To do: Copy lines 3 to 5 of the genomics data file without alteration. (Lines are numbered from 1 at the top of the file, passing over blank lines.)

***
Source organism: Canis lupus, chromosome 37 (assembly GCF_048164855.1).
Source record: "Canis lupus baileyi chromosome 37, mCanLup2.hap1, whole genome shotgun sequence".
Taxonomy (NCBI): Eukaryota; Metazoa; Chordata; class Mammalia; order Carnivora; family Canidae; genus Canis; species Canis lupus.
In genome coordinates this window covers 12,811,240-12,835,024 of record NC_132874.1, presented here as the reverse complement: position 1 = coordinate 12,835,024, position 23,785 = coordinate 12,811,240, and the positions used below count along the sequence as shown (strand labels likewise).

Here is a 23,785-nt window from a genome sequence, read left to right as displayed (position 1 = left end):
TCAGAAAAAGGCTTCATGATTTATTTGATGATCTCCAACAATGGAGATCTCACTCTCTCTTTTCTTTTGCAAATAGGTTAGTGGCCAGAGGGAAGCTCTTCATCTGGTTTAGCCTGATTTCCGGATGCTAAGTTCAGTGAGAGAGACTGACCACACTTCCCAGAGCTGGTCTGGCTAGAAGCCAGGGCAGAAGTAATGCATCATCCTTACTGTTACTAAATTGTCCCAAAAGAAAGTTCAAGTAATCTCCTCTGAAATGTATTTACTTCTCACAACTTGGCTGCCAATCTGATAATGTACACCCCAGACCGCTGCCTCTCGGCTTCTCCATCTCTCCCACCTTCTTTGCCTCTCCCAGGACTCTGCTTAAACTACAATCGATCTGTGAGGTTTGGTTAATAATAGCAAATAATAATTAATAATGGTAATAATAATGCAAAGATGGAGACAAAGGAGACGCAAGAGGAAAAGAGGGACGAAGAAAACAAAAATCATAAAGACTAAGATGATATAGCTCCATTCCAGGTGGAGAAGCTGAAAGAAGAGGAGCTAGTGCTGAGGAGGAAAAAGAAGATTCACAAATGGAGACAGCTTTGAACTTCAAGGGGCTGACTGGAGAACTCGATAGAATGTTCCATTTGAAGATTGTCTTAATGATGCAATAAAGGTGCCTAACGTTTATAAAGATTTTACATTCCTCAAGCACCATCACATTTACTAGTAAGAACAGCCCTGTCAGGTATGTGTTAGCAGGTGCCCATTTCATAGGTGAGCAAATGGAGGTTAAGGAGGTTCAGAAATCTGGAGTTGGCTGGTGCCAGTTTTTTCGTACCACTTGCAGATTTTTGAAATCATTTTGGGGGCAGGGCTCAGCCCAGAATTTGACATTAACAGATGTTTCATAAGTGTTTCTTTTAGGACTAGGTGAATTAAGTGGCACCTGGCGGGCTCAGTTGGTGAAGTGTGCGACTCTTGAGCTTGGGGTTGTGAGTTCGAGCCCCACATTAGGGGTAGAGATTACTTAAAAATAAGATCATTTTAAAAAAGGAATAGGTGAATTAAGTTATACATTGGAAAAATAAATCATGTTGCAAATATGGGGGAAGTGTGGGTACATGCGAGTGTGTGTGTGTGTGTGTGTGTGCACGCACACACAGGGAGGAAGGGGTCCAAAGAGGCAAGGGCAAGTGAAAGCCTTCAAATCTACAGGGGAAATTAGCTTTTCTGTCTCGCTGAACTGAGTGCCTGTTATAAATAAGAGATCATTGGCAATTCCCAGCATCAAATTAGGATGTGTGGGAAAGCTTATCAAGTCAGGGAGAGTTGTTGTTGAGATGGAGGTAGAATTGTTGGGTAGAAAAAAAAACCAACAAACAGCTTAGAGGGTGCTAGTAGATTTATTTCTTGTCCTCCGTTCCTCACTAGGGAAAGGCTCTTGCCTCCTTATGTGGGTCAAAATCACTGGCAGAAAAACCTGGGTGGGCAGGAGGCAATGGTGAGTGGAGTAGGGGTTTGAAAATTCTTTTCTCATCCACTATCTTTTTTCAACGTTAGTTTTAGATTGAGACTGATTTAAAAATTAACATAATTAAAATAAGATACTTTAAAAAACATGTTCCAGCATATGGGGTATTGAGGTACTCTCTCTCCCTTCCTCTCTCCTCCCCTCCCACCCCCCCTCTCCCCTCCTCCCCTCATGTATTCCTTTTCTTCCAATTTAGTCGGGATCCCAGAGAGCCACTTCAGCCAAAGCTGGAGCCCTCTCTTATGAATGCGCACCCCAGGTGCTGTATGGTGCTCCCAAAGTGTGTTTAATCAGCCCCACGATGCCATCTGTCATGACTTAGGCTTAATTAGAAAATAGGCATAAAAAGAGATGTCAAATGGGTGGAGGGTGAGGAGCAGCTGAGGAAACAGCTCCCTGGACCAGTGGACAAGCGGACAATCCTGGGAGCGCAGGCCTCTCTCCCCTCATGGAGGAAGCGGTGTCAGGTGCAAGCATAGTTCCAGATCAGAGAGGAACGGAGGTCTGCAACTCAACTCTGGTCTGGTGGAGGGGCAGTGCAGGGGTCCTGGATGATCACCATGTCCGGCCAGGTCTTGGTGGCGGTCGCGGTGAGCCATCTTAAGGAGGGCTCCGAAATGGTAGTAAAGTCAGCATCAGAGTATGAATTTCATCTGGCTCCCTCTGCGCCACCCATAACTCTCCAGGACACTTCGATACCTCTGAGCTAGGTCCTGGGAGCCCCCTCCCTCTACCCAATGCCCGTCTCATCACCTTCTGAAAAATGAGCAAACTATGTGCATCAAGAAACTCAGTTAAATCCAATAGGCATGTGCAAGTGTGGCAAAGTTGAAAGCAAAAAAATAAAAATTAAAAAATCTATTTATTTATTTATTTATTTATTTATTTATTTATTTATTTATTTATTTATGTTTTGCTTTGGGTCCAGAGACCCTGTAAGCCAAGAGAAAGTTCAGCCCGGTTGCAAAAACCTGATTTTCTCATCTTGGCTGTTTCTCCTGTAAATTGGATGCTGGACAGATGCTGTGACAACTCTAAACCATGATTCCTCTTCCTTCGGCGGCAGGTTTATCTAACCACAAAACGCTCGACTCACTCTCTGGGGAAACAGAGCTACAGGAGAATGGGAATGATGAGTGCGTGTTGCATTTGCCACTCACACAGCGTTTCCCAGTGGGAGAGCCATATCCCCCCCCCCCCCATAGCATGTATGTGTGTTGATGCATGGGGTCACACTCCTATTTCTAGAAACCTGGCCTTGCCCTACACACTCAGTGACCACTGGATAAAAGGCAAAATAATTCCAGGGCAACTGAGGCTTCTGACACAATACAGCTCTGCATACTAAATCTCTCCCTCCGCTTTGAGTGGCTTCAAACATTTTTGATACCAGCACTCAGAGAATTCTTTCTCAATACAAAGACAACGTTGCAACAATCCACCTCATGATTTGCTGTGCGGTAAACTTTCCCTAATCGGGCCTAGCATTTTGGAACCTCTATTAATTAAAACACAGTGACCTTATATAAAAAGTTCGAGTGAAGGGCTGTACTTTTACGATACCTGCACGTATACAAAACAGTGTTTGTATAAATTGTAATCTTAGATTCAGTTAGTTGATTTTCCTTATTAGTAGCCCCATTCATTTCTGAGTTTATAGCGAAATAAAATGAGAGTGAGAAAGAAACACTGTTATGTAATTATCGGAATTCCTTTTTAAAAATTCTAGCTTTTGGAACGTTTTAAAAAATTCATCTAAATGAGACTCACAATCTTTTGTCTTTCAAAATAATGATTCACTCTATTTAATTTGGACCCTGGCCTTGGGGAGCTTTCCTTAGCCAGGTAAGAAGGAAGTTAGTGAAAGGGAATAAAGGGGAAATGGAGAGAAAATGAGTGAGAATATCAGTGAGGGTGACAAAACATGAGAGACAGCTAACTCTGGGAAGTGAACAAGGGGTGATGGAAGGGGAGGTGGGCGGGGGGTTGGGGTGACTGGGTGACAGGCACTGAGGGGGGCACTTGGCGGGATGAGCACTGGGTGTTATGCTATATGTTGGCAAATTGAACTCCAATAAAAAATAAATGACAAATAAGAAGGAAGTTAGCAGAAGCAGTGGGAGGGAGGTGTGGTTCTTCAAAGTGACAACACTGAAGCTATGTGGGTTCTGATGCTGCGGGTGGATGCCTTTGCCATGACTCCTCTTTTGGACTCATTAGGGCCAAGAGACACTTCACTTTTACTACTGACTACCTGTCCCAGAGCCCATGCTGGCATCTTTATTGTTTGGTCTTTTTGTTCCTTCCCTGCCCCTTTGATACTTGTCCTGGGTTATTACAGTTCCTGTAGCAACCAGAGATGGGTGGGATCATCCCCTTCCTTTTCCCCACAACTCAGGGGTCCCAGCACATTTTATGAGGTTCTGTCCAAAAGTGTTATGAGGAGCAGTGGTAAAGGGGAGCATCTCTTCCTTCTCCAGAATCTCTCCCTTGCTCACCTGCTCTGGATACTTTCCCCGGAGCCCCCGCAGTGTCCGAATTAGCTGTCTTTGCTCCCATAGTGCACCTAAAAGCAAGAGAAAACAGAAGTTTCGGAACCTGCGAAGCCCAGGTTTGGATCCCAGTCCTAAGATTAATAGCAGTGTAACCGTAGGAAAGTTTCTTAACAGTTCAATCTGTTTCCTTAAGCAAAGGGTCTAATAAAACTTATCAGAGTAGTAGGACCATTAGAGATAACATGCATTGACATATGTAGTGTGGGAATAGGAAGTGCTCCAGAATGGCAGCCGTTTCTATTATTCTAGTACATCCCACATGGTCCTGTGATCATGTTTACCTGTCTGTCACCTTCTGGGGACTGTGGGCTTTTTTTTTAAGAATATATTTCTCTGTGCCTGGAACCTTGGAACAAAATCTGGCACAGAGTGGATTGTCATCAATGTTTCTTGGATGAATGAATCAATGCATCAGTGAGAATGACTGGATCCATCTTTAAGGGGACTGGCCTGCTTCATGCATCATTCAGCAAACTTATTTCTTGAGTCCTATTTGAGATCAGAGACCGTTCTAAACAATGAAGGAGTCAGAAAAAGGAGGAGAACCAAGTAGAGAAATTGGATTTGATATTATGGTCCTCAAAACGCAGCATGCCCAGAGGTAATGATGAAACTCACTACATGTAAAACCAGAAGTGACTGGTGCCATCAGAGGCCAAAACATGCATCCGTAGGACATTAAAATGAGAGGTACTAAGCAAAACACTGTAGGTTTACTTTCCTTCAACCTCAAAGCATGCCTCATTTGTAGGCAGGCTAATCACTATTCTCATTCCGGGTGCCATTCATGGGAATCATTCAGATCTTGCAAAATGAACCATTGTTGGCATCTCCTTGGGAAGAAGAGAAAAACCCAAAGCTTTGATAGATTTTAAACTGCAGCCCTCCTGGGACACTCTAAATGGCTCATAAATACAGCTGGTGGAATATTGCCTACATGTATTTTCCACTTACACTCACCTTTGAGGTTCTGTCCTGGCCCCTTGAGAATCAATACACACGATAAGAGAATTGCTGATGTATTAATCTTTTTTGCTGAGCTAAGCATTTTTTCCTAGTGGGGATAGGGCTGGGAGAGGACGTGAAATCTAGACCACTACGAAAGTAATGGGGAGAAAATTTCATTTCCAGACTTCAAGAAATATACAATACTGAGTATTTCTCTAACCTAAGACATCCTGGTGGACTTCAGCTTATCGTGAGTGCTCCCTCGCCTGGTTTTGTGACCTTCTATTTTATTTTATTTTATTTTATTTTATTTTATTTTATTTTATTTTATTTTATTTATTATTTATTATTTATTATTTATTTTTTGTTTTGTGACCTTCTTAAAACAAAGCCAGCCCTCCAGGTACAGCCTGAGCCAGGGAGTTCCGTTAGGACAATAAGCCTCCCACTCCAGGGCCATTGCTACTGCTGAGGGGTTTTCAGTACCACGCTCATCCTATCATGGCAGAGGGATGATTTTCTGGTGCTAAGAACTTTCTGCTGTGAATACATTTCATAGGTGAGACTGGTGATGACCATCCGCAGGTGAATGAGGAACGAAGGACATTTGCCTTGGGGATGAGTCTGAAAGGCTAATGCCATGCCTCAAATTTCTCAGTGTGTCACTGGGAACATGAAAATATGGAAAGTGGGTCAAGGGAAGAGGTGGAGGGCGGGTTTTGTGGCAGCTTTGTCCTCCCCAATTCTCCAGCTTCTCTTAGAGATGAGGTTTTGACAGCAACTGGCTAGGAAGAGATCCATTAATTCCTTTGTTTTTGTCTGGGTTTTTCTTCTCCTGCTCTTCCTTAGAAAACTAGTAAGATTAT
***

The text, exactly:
Taxonomy (NCBI): Eukaryota; Metazoa; Chordata; class Mammalia; order Carnivora; family Canidae; genus Canis; species Canis lupus.
In genome coordinates this window covers 12,811,240-12,835,024 of record NC_132874.1, presented here as the reverse complement: position 1 = coordinate 12,835,024, position 23,785 = coordinate 12,811,240, and the positions used below count along the sequence as shown (strand labels likewise).

Here is a 23,785-nt window from a genome sequence, read left to right as displayed (position 1 = left end):